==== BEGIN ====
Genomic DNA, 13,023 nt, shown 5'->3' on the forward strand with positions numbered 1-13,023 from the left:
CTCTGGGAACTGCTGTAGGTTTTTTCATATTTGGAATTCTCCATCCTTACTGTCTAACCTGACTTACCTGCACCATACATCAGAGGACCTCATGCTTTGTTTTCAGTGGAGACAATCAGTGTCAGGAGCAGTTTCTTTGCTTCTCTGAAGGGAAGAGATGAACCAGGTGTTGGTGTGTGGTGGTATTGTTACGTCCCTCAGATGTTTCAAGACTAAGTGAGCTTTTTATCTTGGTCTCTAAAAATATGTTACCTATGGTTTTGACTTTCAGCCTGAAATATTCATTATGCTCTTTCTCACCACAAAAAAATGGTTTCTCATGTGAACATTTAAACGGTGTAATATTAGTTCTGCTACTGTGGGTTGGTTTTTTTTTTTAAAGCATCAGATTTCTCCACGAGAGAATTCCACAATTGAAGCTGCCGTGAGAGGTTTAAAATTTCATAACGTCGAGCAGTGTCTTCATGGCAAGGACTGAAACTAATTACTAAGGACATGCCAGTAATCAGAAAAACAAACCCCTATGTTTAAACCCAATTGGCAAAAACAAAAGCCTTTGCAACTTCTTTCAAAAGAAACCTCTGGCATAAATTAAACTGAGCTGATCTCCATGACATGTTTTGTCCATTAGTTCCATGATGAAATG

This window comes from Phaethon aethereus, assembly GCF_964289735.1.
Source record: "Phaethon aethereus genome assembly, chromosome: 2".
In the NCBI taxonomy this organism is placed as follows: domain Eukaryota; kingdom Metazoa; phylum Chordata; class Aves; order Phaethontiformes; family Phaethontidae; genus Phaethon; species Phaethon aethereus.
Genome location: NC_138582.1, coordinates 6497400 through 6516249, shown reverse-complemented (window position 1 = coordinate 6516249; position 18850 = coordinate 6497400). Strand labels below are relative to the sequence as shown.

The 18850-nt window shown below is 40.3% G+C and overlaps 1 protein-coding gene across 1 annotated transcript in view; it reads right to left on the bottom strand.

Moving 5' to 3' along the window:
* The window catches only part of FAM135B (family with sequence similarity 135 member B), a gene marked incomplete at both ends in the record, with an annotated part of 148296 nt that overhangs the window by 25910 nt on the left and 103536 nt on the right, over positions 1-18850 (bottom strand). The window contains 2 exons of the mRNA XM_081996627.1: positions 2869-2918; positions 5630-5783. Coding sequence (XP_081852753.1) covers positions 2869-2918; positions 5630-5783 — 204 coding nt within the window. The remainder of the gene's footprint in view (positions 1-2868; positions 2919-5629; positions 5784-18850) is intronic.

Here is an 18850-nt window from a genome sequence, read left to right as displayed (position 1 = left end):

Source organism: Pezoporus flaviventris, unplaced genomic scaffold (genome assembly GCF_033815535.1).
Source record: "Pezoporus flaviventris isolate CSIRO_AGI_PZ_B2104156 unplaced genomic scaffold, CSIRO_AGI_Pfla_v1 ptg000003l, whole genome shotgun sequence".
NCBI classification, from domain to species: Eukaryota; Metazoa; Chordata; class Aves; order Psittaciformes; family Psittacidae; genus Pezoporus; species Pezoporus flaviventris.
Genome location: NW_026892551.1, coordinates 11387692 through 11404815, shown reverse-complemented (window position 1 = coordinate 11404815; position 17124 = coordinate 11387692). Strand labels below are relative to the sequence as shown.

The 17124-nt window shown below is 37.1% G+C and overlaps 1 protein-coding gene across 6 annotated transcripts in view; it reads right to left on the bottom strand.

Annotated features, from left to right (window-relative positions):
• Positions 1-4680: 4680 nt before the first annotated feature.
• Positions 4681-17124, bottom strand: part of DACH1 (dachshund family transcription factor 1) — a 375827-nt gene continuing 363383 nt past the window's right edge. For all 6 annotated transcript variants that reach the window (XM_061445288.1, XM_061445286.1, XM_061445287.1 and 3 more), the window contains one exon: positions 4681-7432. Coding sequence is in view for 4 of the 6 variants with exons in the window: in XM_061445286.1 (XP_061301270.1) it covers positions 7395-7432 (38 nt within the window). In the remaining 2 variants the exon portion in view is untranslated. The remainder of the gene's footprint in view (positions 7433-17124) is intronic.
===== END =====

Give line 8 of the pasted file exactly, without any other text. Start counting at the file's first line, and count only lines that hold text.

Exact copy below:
Moving 5' to 3' along the window: